<p>Georgia had five winners of the president's E awards, more than any other state.&nbsp;</p>

Georgia had five winners of the president's E awards, more than any other state. 


Georgia had the largest contingent of companies and organizations honored in Washington this week with presidential awards for exports and export service. 

Among those U.S. Commerce Secretary Penny Pritzker dubbed “beacons of exporting” were Albany chemical company Sasco Chemical and Nordson Swainsboro, the Georgia factory of adhesives manufacturer Nordson Corp. They took home the E Award for Exports, honoring firms that showed significant export growth over the past four years. 

Service providers honored with E Award for Export Service included the Metro Atlanta Chamber and Global Atlanta, the only news service to win this year’s award and one of few to ever take home an E award. 

The Georgia Department of Economic Development won the E Star Award for continued export service, which is given only to previous winners of the E Award. The state was singled out for becoming the first organization in the 62-year history of the awards to win the E Star Award for a second time. The department last won it in 2007. 

Winners are nominated by Commerce Department’s U.S. and Foreign Commercial Service. 

Ms. Pritzker, who shook hands with all recipients as they walked across the stage at the Commerce Department building between Pennsylvania and Constitution avenues, said the 65 winners - the largest group in 34 years - provide tangible proof of the potential of exporting, which she said should be further integrated into the country’s commercial mix.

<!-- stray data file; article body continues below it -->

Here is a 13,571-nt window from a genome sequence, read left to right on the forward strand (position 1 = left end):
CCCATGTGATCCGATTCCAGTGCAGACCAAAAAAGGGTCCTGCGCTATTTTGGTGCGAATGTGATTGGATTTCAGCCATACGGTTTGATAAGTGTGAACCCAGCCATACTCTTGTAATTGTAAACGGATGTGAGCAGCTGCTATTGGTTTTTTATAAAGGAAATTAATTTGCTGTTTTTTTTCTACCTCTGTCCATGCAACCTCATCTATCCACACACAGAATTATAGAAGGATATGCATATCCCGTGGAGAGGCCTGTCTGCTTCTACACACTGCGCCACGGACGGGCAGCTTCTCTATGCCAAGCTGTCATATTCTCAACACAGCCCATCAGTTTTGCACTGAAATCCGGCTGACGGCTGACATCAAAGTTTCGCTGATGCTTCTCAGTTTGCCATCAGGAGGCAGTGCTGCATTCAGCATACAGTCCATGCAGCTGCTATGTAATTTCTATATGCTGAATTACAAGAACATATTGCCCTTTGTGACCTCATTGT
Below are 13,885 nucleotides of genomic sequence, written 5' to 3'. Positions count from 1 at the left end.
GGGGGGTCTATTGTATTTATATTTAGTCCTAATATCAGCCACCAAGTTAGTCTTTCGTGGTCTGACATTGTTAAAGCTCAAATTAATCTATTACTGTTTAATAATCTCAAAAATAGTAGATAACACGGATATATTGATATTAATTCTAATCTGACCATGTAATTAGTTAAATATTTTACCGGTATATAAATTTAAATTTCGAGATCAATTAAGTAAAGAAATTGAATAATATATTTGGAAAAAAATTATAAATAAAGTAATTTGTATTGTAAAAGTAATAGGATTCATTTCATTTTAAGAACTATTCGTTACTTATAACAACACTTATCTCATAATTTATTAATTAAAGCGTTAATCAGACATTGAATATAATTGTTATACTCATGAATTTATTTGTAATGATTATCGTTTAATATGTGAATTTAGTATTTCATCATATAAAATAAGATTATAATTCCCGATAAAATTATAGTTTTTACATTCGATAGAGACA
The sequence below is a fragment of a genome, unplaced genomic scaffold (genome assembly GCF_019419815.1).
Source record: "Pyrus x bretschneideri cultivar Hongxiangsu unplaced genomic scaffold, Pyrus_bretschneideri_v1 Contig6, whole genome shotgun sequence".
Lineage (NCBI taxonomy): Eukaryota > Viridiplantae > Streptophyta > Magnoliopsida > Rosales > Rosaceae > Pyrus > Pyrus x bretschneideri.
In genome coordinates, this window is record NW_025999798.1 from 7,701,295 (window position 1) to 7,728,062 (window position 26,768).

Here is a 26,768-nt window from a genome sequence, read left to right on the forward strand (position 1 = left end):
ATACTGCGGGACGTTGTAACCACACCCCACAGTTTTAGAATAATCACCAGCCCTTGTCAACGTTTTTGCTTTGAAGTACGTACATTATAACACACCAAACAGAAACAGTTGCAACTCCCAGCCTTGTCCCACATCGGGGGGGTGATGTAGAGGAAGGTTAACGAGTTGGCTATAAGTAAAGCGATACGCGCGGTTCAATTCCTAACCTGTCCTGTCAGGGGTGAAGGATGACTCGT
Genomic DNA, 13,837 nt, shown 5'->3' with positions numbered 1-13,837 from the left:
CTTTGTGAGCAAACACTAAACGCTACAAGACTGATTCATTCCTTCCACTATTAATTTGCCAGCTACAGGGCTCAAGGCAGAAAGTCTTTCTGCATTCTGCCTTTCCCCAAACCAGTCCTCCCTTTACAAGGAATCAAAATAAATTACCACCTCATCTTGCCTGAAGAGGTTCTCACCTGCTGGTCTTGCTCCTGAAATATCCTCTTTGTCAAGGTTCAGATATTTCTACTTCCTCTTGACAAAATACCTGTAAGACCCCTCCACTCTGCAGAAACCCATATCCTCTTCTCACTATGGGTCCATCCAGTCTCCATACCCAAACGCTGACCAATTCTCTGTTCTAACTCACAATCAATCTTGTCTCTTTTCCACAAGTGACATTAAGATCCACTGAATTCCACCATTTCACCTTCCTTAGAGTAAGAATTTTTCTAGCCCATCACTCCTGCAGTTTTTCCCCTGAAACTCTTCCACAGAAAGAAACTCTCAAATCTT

She added that Commerce would work to set up a “single window” for firms looking for export information and said it is already planning the sequel to the National Export Initiative, President Obama’s goal of doubling exports over five years, which was set in 2010. 

The U.S. hit a record $2.3 trillion in exports in 2013, but progress toward the NEI has slowed.

In state-by-state pictures taken after the ceremony, the Georgia contingent was the only one that had to break into two rows to fit in their photo. 

Fear of the unknown keeps many companies from exporting, but they should be more petrified of the opportunity costs of letting their sales stop at the U.S. border, executives said at the American Express Grow Global export forum in Atlanta.  More
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